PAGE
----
Poetry and painting are inseparable in this truly composite art. Take for example this verse from Shitao:

Who is there who would share with

me the ups and downs of this vast world?

Old and without a thing, I’ve become

stubborn and crotchety.
I didn’t realize my inkstone had become

so overgrown with weeds. 
In front of guests I tear up my poems

written while drunk.

An artist of shockingly grand scope and ambition (see his incredible 12-panel series called “Plants of Virtue and Rocks By Water [Sketching Bamboo]” in the exhibition’s final room), Shitao plays along within the self-deprecating idiom of the reclusive pattern. There’s a paradox at the heart of the cultural phenomenon this show sets out to represent: Why would a real recluse expend so much time and energy in self-expression? Yet rather than seeing this seeming contradiction as a stumbling block, artists like Shitao and Bada Shanren saw it as an opportunity, a way of bringing the fruits of personal reflection and the diligent observation of nature into dialogue with the more obvious statements of policy, power, and preferment. “Who is there who would share with me the ups and downs of this vast world?” sounds like a very different question when you know that it’s coming from China’s equivalent of Caravaggio, or Monet.

There are so many things to look for that will give pleasure here. Watch out for the lotus, which models the reclusive theme in Bada’s work by refusing to emerge fully from the rocks and mud. In this tradition, the role of the landscape is as often as not to provide a properly dignified and aesthetically satisfying place in which to lodge one’s feelings of trauma and despair. Yet there’s also an antithetical movement away from the pathetic fallacy, toward revelation. The revered master Dong Qichang was known not only for his paintings and poetry, but also for his criticism, in which he established the canon for landscape composition known as “the dragon’s spine,” a way of looking at the structure of mountains that is said to reveal the chi of nature.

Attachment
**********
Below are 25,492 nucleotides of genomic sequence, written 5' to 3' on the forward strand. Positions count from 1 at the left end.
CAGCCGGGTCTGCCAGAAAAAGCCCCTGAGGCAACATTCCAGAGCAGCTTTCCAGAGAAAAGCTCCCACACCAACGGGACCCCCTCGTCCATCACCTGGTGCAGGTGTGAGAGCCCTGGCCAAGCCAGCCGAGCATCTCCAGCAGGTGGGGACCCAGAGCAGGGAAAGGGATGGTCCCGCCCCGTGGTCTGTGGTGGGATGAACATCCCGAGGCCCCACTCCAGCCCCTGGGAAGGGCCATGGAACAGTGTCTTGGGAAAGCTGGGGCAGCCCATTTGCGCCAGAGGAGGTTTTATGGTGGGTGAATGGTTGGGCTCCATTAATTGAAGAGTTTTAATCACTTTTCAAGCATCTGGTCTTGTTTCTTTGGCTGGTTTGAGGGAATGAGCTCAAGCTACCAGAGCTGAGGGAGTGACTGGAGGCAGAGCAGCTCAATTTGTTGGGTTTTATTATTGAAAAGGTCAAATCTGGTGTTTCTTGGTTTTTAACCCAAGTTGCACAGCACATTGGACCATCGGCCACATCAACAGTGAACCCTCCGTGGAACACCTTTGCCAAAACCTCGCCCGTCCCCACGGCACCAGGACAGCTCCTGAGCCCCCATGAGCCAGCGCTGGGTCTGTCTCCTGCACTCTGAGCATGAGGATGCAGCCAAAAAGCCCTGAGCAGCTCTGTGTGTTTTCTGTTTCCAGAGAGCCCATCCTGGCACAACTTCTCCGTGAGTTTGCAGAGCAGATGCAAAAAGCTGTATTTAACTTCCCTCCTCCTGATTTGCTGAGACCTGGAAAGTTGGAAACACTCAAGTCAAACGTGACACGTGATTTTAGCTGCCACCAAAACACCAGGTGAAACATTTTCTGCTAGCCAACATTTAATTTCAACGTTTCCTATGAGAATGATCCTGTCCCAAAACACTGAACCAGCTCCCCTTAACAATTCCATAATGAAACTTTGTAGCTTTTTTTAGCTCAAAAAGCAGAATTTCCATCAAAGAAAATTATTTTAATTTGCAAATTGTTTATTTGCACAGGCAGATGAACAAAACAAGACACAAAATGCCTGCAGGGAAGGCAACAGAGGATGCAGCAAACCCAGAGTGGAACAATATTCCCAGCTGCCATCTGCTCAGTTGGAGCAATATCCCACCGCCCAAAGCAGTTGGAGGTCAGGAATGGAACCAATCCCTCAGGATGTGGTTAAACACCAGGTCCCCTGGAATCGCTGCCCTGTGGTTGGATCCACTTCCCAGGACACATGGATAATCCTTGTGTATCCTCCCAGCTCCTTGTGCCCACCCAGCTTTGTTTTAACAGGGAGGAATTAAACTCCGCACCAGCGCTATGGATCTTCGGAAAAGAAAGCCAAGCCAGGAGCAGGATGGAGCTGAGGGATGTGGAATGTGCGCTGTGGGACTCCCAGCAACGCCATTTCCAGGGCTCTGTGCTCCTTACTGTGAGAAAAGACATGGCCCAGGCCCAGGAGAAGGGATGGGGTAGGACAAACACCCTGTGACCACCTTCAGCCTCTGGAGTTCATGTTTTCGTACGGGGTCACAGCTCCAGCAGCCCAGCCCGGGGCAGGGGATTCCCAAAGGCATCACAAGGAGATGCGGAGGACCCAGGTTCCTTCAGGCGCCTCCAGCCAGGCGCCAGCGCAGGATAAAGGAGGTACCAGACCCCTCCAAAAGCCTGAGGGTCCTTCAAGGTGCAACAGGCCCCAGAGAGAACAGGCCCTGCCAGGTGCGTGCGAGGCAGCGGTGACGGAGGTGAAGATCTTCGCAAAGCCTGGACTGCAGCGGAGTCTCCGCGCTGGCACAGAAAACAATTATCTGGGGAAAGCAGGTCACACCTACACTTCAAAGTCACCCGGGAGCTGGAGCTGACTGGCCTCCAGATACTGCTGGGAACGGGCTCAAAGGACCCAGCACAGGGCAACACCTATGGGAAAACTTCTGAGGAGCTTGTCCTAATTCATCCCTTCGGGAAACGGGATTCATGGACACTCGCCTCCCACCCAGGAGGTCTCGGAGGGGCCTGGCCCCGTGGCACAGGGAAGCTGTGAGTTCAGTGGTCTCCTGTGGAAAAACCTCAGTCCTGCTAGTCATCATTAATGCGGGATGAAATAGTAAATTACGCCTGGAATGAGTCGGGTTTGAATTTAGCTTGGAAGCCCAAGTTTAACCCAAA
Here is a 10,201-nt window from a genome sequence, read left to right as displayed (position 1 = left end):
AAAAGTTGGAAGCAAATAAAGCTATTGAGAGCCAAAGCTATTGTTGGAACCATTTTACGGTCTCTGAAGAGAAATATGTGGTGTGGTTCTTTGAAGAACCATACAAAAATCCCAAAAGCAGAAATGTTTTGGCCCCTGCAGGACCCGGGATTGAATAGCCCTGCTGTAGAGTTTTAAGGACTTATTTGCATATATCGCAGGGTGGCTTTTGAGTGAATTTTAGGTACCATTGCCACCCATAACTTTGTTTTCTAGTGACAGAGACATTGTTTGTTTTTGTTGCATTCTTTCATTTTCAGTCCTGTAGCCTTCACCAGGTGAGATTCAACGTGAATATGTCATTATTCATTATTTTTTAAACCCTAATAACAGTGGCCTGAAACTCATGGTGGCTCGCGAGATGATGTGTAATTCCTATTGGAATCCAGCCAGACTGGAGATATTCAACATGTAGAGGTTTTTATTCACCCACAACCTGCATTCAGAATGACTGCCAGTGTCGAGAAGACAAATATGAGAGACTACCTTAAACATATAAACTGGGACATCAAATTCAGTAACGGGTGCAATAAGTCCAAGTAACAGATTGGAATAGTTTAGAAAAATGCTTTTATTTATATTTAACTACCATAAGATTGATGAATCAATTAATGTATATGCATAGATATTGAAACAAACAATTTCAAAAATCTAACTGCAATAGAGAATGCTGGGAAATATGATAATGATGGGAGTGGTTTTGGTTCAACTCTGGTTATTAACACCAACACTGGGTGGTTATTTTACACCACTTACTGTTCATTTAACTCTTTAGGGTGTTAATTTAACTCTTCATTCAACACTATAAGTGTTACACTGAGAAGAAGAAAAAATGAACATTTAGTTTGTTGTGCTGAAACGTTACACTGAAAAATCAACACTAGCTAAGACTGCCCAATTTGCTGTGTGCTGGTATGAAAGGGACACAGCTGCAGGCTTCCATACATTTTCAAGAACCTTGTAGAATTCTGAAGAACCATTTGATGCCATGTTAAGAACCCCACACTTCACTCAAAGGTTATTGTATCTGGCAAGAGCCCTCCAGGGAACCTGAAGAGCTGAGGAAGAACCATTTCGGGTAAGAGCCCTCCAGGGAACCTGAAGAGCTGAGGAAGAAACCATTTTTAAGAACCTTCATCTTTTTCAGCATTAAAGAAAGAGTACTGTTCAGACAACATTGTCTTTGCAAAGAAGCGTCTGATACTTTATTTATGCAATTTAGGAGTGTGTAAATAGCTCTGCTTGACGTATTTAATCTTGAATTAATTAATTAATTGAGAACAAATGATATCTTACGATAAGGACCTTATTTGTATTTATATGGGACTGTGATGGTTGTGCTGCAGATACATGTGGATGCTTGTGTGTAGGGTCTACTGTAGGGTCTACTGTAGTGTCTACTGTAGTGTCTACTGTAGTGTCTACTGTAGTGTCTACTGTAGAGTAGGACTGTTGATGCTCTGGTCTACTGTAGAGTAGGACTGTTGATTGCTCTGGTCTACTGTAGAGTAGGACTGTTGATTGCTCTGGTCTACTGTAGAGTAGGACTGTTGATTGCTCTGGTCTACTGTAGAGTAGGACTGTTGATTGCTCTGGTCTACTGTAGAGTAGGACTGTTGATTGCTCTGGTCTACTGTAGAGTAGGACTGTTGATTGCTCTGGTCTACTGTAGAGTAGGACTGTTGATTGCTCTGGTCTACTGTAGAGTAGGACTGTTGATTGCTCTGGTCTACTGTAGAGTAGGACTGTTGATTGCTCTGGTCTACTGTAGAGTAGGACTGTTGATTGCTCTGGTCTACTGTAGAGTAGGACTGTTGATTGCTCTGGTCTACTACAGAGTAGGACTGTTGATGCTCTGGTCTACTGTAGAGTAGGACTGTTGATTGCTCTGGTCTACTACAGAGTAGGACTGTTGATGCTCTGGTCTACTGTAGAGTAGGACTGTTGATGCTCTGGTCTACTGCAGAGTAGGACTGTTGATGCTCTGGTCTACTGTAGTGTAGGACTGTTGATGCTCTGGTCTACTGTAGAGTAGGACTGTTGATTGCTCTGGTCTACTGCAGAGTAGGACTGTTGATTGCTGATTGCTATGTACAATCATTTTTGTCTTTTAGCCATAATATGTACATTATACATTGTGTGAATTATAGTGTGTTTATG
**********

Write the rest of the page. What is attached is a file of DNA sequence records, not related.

In the museum’s cleverly outfitted iPad kiosk, you can use technology to look more closely at the myriad details that enliven such works as Fang Yizhi’s “Plum Blossoms and Pine.” It’s also a great way to dwell on the intricacy of the brushwork and calligraphy. Indeed, the latter constitutes a second level of meaning that at times almost equals the interest of the first, as the various owners of these fans, screens, and scrolls invariably marked them with their own elegant notes and stamps. This dense conversation that’s tattooed on the originals concerns their provenance, their relative authenticity in relation to tradition, and the various particular strengths of the artist in hand. Yet throughout, the objects and their calligraphically inclined caretakers maintain a priestly decorum. None of the later accretions seem the least bit overstated or out of place.

Ultimately, this is a show with a powerful message about the vicissitudes that abound within even the most secure of lives. By developing such inordinate degrees of skill and mindfulness, these artists were able to use their work to lodge the huge feelings of frustration and yearning occasioned by trauma and loss in objects as seemingly inconsequential as potted house plants and isolated garden rocks. As one of the artists has it, there is truly such a thing as the “paradise of pots.” Get to the Santa Barbara Museum of Art to see it for yourself.


The Artful Recluse: Painting, Poetry, and Politics in 17th-Century China will be on view at the Santa Barbara Museum of Art (1130 State St.) through Sunday, January 20, 2013.